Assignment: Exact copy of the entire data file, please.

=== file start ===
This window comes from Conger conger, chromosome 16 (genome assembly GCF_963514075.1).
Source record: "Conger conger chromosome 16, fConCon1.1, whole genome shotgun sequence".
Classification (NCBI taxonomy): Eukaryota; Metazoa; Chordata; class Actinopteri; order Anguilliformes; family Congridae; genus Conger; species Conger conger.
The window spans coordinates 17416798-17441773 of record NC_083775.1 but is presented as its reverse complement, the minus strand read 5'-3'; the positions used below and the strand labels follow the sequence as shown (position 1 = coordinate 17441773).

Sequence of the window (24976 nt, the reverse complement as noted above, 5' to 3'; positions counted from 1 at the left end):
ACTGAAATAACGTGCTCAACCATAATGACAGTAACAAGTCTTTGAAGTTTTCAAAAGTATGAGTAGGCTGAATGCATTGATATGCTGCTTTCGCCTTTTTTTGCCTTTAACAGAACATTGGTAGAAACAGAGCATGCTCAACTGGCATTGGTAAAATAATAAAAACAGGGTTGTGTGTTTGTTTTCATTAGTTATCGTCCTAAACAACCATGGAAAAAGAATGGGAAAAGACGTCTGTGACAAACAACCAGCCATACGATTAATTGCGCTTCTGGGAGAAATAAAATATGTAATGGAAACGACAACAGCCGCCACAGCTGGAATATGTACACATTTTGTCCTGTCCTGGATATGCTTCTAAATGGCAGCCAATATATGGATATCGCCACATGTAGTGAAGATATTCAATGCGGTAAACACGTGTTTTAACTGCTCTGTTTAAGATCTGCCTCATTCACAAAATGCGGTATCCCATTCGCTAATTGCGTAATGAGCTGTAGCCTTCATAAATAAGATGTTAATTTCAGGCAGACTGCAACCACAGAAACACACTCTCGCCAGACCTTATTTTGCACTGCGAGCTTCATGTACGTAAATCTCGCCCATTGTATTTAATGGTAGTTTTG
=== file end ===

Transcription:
This window comes from Conger conger, chromosome 16 (genome assembly GCF_963514075.1).
Source record: "Conger conger chromosome 16, fConCon1.1, whole genome shotgun sequence".
Classification (NCBI taxonomy): Eukaryota; Metazoa; Chordata; class Actinopteri; order Anguilliformes; family Congridae; genus Conger; species Conger conger.
The window spans coordinates 17416798-17441773 of record NC_083775.1 but is presented as its reverse complement, the minus strand read 5'-3'; the positions used below and the strand labels follow the sequence as shown (position 1 = coordinate 17441773).

Sequence of the window (24976 nt, the reverse complement as noted above, 5' to 3'; positions counted from 1 at the left end):
ACTGAAATAACGTGCTCAACCATAATGACAGTAACAAGTCTTTGAAGTTTTCAAAAGTATGAGTAGGCTGAATGCATTGATATGCTGCTTTCGCCTTTTTTTGCCTTTAACAGAACATTGGTAGAAACAGAGCATGCTCAACTGGCATTGGTAAAATAATAAAAACAGGGTTGTGTGTTTGTTTTCATTAGTTATCGTCCTAAACAACCATGGAAAAAGAATGGGAAAAGACGTCTGTGACAAACAACCAGCCATACGATTAATTGCGCTTCTGGGAGAAATAAAATATGTAATGGAAACGACAACAGCCGCCACAGCTGGAATATGTACACATTTTGTCCTGTCCTGGATATGCTTCTAAATGGCAGCCAATATATGGATATCGCCACATGTAGTGAAGATATTCAATGCGGTAAACACGTGTTTTAACTGCTCTGTTTAAGATCTGCCTCATTCACAAAATGCGGTATCCCATTCGCTAATTGCGTAATGAGCTGTAGCCTTCATAAATAAGATGTTAATTTCAGGCAGACTGCAACCACAGAAACACACTCTCGCCAGACCTTATTTTGCACTGCGAGCTTCATGTACGTAAATCTCGCCCATTGTATTTAATGGTAGTTTTG